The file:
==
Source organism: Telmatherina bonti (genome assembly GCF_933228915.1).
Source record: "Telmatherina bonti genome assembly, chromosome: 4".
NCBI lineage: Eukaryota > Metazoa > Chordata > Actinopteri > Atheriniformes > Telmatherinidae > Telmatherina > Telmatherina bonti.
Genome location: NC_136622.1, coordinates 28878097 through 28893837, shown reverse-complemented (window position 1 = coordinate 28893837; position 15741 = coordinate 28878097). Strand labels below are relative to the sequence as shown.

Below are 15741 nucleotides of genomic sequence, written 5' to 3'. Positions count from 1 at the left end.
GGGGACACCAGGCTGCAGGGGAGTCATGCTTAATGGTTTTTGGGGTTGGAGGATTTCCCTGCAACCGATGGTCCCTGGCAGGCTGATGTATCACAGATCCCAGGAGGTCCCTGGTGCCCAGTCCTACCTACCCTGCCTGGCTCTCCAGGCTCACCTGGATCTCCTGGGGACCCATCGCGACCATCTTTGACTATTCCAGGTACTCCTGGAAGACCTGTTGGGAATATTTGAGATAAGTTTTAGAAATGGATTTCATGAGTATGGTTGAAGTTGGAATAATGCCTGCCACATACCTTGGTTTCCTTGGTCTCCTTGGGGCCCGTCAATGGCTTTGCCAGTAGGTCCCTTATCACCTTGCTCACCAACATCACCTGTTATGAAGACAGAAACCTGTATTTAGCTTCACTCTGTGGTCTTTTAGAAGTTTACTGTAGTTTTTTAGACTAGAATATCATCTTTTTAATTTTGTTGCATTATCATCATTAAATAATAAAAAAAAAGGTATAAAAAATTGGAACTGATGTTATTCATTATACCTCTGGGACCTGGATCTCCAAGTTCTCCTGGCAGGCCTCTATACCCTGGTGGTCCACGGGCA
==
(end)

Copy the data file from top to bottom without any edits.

Source organism: Telmatherina bonti (genome assembly GCF_933228915.1).
Source record: "Telmatherina bonti genome assembly, chromosome: 4".
NCBI lineage: Eukaryota > Metazoa > Chordata > Actinopteri > Atheriniformes > Telmatherinidae > Telmatherina > Telmatherina bonti.
Genome location: NC_136622.1, coordinates 28878097 through 28893837, shown reverse-complemented (window position 1 = coordinate 28893837; position 15741 = coordinate 28878097). Strand labels below are relative to the sequence as shown.

Below are 15741 nucleotides of genomic sequence, written 5' to 3'. Positions count from 1 at the left end.
GGGGACACCAGGCTGCAGGGGAGTCATGCTTAATGGTTTTTGGGGTTGGAGGATTTCCCTGCAACCGATGGTCCCTGGCAGGCTGATGTATCACAGATCCCAGGAGGTCCCTGGTGCCCAGTCCTACCTACCCTGCCTGGCTCTCCAGGCTCACCTGGATCTCCTGGGGACCCATCGCGACCATCTTTGACTATTCCAGGTACTCCTGGAAGACCTGTTGGGAATATTTGAGATAAGTTTTAGAAATGGATTTCATGAGTATGGTTGAAGTTGGAATAATGCCTGCCACATACCTTGGTTTCCTTGGTCTCCTTGGGGCCCGTCAATGGCTTTGCCAGTAGGTCCCTTATCACCTTGCTCACCAACATCACCTGTTATGAAGACAGAAACCTGTATTTAGCTTCACTCTGTGGTCTTTTAGAAGTTTACTGTAGTTTTTTAGACTAGAATATCATCTTTTTAATTTTGTTGCATTATCATCATTAAATAATAAAAAAAAAGGTATAAAAAATTGGAACTGATGTTATTCATTATACCTCTGGGACCTGGATCTCCAAGTTCTCCTGGCAGGCCTCTATACCCTGGTGGTCCACGGGCA